My waiter, at least, was a source of familiar comfort. He may not have had an alley to retreat to, but he subscribed to the exact school of service as the girl who brought me breakfast. 59.6 miles.

Map 1. 26.3 miles

Map 2. 5.5 miles walking

Map 3. 27.8 miles.

Total traveled this leg: 59.6 miles.

Total traveled since Day 1: 3540.3 miles.

Next time the biking gets easier and the hotels get a whole lot worse. Until then, here are all my road logs.

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Mexico, Photographs, Travel

Photo Friday: The Man in the Mirror

This is the view of the Templo de Carmen from the seventh floor of the Hotel Maria Cristina in San Luis, Potosí:

Photo by André

Photo by André

Since snapping this, I’ve taken a one week break to enroll in a Spanish immersion school including a homestay with a local host family. It’s challenging but very well structured and that makes learning the language a lot less difficult than you might think. It also takes virtually all of my time, which means I’m falling behind on road logs—but I do hope to have more up soon.

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Adventure, Mexico, Photographs, Travel

Photo Friday: Wirikuta and Festival Street

Since I managed to miss Photo Friday last week, this week there’s a double shot. First up:

Photo by André

Photo by André

That’s the view from the chapel of Guadalupe outside Real de Catorce. That white stuff beyond the mountains? That’s the top of endless miles of cloud covering the desert below.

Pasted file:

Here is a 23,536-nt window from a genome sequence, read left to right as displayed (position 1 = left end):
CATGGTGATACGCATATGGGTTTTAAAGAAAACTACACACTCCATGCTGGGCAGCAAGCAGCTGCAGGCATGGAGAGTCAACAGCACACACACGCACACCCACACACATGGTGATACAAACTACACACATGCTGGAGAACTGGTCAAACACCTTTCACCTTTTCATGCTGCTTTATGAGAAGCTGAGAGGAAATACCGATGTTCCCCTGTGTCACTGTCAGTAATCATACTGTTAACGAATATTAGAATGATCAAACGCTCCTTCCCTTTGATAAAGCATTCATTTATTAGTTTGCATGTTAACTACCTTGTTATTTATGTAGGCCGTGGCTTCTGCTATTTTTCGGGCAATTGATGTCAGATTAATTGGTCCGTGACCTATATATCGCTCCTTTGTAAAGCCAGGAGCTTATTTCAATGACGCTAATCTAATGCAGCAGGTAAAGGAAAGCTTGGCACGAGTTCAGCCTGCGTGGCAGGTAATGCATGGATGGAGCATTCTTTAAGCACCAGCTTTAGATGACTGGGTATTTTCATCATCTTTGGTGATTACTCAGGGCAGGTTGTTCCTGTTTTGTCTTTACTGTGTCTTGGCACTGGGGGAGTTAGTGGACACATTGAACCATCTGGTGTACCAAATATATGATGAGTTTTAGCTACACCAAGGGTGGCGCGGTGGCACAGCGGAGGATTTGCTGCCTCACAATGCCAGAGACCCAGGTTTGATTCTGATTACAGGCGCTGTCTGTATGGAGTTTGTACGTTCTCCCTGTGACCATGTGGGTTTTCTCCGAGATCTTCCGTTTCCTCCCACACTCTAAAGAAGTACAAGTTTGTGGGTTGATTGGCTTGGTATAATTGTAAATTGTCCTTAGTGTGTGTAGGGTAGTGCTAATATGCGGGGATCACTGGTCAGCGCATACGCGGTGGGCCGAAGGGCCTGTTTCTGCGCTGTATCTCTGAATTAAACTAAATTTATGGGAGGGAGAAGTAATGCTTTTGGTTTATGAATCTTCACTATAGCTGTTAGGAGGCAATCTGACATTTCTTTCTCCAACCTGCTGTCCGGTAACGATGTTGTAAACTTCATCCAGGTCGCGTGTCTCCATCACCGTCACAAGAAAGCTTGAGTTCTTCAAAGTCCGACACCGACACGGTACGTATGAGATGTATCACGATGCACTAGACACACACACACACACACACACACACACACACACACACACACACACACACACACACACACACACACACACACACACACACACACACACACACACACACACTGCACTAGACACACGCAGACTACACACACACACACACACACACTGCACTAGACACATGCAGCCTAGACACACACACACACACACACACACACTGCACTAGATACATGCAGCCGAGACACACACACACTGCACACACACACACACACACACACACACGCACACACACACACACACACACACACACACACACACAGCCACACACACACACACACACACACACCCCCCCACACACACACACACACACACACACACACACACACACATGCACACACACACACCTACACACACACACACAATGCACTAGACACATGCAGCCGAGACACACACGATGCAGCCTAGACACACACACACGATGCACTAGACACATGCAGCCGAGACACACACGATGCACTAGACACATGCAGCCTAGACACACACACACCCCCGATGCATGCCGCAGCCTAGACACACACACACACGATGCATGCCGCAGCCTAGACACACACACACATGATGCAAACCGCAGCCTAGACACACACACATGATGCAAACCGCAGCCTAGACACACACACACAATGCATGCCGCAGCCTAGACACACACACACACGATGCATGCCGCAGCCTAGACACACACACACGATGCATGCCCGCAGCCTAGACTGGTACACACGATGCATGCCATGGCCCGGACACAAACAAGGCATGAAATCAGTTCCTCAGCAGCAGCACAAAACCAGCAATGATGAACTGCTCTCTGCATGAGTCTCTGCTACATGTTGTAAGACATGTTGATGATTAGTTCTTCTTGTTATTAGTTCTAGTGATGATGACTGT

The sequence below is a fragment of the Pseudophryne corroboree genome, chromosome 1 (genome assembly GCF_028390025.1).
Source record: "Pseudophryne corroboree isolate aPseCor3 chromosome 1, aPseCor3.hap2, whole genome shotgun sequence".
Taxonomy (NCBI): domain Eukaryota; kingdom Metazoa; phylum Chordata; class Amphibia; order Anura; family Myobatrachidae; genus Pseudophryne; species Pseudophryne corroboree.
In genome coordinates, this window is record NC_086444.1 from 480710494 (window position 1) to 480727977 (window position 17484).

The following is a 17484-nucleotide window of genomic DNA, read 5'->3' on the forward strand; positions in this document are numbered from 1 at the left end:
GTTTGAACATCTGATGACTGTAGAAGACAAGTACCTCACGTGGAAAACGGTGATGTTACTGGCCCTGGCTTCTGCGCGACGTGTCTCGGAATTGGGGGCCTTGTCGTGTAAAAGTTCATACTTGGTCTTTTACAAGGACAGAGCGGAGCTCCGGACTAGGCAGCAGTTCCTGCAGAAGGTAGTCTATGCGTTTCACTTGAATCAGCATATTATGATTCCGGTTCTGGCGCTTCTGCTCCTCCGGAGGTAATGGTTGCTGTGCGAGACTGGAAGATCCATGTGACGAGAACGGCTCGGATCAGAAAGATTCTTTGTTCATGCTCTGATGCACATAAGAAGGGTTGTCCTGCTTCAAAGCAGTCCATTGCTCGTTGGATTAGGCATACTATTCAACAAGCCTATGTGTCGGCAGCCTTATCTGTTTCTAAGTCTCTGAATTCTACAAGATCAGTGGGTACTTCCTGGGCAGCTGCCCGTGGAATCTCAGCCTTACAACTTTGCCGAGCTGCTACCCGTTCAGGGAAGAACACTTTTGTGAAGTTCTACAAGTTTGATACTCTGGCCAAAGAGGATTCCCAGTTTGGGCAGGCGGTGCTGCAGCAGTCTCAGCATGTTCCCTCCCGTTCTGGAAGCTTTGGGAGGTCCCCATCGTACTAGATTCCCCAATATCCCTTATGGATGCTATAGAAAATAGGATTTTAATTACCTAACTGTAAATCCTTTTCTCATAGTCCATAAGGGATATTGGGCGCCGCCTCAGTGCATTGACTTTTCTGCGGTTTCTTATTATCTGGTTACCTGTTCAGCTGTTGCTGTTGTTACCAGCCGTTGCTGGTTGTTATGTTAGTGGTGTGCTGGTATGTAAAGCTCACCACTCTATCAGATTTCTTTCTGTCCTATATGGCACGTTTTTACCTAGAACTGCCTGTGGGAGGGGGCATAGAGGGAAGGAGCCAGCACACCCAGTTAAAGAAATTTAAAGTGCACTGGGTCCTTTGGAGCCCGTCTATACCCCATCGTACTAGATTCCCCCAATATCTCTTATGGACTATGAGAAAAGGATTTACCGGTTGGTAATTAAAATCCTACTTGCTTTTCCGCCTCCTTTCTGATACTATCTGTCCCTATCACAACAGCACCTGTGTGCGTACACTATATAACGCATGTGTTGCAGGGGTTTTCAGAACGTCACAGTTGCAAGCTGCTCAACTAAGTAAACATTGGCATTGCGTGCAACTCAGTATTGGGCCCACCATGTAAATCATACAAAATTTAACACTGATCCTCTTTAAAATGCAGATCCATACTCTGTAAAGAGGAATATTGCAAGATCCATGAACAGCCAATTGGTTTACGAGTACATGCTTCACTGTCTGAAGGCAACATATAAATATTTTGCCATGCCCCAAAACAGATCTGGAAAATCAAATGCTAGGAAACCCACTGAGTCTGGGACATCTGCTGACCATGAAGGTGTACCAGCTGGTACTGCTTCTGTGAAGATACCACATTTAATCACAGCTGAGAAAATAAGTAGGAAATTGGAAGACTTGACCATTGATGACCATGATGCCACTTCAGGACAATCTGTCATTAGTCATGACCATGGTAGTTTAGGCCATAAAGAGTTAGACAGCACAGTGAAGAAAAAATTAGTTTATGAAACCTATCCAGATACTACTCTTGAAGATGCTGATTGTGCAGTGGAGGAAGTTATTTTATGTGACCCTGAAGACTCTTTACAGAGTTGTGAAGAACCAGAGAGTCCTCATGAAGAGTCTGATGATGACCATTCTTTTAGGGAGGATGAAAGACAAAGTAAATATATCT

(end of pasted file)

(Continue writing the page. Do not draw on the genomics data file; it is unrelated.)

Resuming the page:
Real de Catorce was formerly a silver mining town, and became a ghost town for many years. It’s also the gateway to the Wirikuta (Huiricuta), the sacred land of the Huichol. Each year they make a pilgrimage to this land, and to the sacred mountain far out in the desert, to collect the magic peyote cactus.

Here’s a different shot of the edge of the cloud bank as we ascended toward Real:

Photo by André

Photo by André

That shot, however, is on the outside of the cluster of mountains that surround the sacred land. You can see that the mist is thinner here and drifts freely. In the first shot, over the sacred desert, the thick cloud bank is essentially trapped by the mountains—it covered the whole desert the entire time we were there.

The other shot is from the town of Moctezuma (!), part of the “Corridor of Oases” that leads from the desert to the lush heartland of San Luis Potosí:

Photo by André

Photo by André

This is the main road into town, leading from a small parish church in an outlying village across the river to the centro and main parish church in town (I rode in via this street). The decorations are from a Catholic festival, in which people processed from the outlying church to the central one. When I asked a local which saint the festival and decorations were for, he scrunched his face.

“There are so many,” he said. “How can I remember?”

He also pointed out that although Guadalupe’s feast day isn’t until December 12, people start celebrating it weeks earlier; one of the recent processions could be for her.

“If the saint days are only a few weeks apart, people just leave up the same decorations the whole time,” he added.

Here is the same street by full daylight. I love the shadows that the decorations make:

Photo by André

Photo by André

More soon!

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Mexico, Photographs, Travel

Boulevard Rio Santiago (Photo Tale)